No Insurance? No Claim

{flickr|100|campaign} In the UK, employers are legally obliged to hold indemnity insurance in order to protect their employees and any member of the public that may be injured on their premises or due to their carelessness or negligence.

This, much like car insurance, is because many businesses would go bankrupt if they were obliged to pay for work accident claims or other compensation payouts themselves. Insurance is a legal requirement to ensure that businesses may operate, and employees may work, with as much peace of mind as possible.

Of course, this does not necessarily mean that they take the insurance out. As is the case with any law, some less scrupulous members of society will decide to ignore it, viewing it as an unnecessary effort or expense.

This seems to be precisely what happened in the case of Tomasz Kmiecic, a Polish builder who was injured when he fell from a ladder in Hampstead, North London, in June 2006. He alleges that the ladder with which he was provided was too short for the job, and the resulting slip and fall left him with a shattered right elbow and an injured hip and thigh.

The Daily Mail reports that the 31 year old tradesman sustained ‘life changing’ injuries as the result of his accident, and is suing the owner of the house on which he was working, Nadia Isaacs. Why is he doing this?

There are two reasons. Firstly, Mrs Isaacs, a dentist married to a lawyer, expressly forbade the claimant, like all workmen, from entering her GBP4 million home, fearful that he would damage or sully her immaculate white carpets. Mr Kmiecic alleges that a route through the house to access the garage roof he was to repair would be safer than using a ladder, but Mrs Isaacs put her foot down.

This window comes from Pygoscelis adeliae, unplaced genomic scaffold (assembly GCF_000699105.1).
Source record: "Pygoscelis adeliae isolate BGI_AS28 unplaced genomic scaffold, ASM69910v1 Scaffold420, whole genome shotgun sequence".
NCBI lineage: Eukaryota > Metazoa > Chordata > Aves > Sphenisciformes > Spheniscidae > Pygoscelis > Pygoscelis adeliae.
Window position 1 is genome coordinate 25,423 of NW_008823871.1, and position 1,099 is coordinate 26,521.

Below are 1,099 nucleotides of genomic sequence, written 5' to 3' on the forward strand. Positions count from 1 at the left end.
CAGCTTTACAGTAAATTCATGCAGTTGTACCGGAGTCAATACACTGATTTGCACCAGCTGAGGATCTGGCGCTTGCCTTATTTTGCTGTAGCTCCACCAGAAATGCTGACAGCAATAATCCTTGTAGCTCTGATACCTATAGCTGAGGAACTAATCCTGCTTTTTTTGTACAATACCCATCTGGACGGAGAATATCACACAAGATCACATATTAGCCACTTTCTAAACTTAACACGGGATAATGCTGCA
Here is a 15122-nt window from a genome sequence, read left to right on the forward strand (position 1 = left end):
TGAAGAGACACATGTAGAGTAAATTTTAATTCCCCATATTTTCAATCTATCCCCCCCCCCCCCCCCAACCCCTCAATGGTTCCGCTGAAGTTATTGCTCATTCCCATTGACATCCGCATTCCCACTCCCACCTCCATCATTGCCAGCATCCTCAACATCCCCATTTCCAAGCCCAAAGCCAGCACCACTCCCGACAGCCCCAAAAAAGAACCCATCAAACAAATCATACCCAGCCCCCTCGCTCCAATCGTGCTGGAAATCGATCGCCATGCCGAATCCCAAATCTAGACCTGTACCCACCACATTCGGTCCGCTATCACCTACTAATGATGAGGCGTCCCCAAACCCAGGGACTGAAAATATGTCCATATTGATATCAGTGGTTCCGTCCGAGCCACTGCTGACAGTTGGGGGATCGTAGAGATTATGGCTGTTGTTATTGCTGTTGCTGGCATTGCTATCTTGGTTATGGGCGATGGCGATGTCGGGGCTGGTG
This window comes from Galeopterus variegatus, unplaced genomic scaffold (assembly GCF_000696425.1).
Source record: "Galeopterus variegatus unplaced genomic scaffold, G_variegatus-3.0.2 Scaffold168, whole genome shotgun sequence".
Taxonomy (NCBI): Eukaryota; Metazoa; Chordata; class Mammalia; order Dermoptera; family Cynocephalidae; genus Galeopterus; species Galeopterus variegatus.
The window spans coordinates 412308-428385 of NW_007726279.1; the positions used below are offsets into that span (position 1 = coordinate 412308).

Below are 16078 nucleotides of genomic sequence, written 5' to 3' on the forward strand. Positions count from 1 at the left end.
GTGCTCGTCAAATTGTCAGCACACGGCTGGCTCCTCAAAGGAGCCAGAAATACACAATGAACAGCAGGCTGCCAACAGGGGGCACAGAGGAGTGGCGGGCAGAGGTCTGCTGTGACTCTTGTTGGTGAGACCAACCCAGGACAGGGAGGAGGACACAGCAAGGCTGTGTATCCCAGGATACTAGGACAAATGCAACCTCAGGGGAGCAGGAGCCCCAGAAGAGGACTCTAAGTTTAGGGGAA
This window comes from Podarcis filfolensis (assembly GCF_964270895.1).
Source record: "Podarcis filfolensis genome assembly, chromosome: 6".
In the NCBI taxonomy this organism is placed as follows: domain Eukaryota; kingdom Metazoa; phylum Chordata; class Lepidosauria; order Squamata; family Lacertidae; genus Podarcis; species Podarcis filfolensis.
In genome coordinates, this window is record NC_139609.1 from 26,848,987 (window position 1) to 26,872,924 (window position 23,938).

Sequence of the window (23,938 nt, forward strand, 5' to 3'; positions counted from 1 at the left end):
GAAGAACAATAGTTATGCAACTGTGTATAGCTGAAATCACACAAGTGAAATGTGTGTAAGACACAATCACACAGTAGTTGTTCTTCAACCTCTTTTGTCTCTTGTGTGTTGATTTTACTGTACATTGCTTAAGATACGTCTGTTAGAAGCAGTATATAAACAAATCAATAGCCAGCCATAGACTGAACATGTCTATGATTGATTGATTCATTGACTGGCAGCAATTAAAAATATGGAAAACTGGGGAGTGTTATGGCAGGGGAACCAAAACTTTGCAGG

Secondly, he cannot sue his employer for providing the wrong sort of ladder, even though in law it is a perfectly feasible case to pursue. The fact is that the building contractor to which Mr Kmiecic was linked, Armag Decoration, was a ‘cowboy’ firm who did not have indemnity insurance.

He could sue them if he wanted, but very simply, they would not have any money to give him themselves. It is for precisely this reason that employers must carry insurance. If they cannot afford it, they should not be trading.

Mr Kmiecic’s claim has been branded an ‘affront to common sense’ by Mrs Isaacs’ lawyer, who argues that if the claim succeeds it effectively removes the right of a householder to decide who should be given access to their home, even if they are not there.

But lawyers for the claimant countered with the assumption that the case would give ‘an excellent opportunity’ for the law on these matters to be clarified.

At the High Court, Mr Kmiecic’s claim was rejected, after the judge found that Mrs Isaacs was not guilty of any wrongdoing. However, an appeal judge granted him the right to continue his claim, admitting that this case touches on areas of the law that have never been considered before.

The judge said, despite the implications for householders if the claim succeeds, the real culprit was the building contractor.

After all, if they had undertaken their legal duty of care towards their employees seriously, then Mr Kmiecic would have been free to pursue a work accident claim as normal.

He alleges that, since the accident, he can no longer work as a builder or carpenter, and despite what the knock-on legal effects may be elsewhere, he may well find himself the innocent victim of others’ lackadaisicalness if his appeal does not succeed.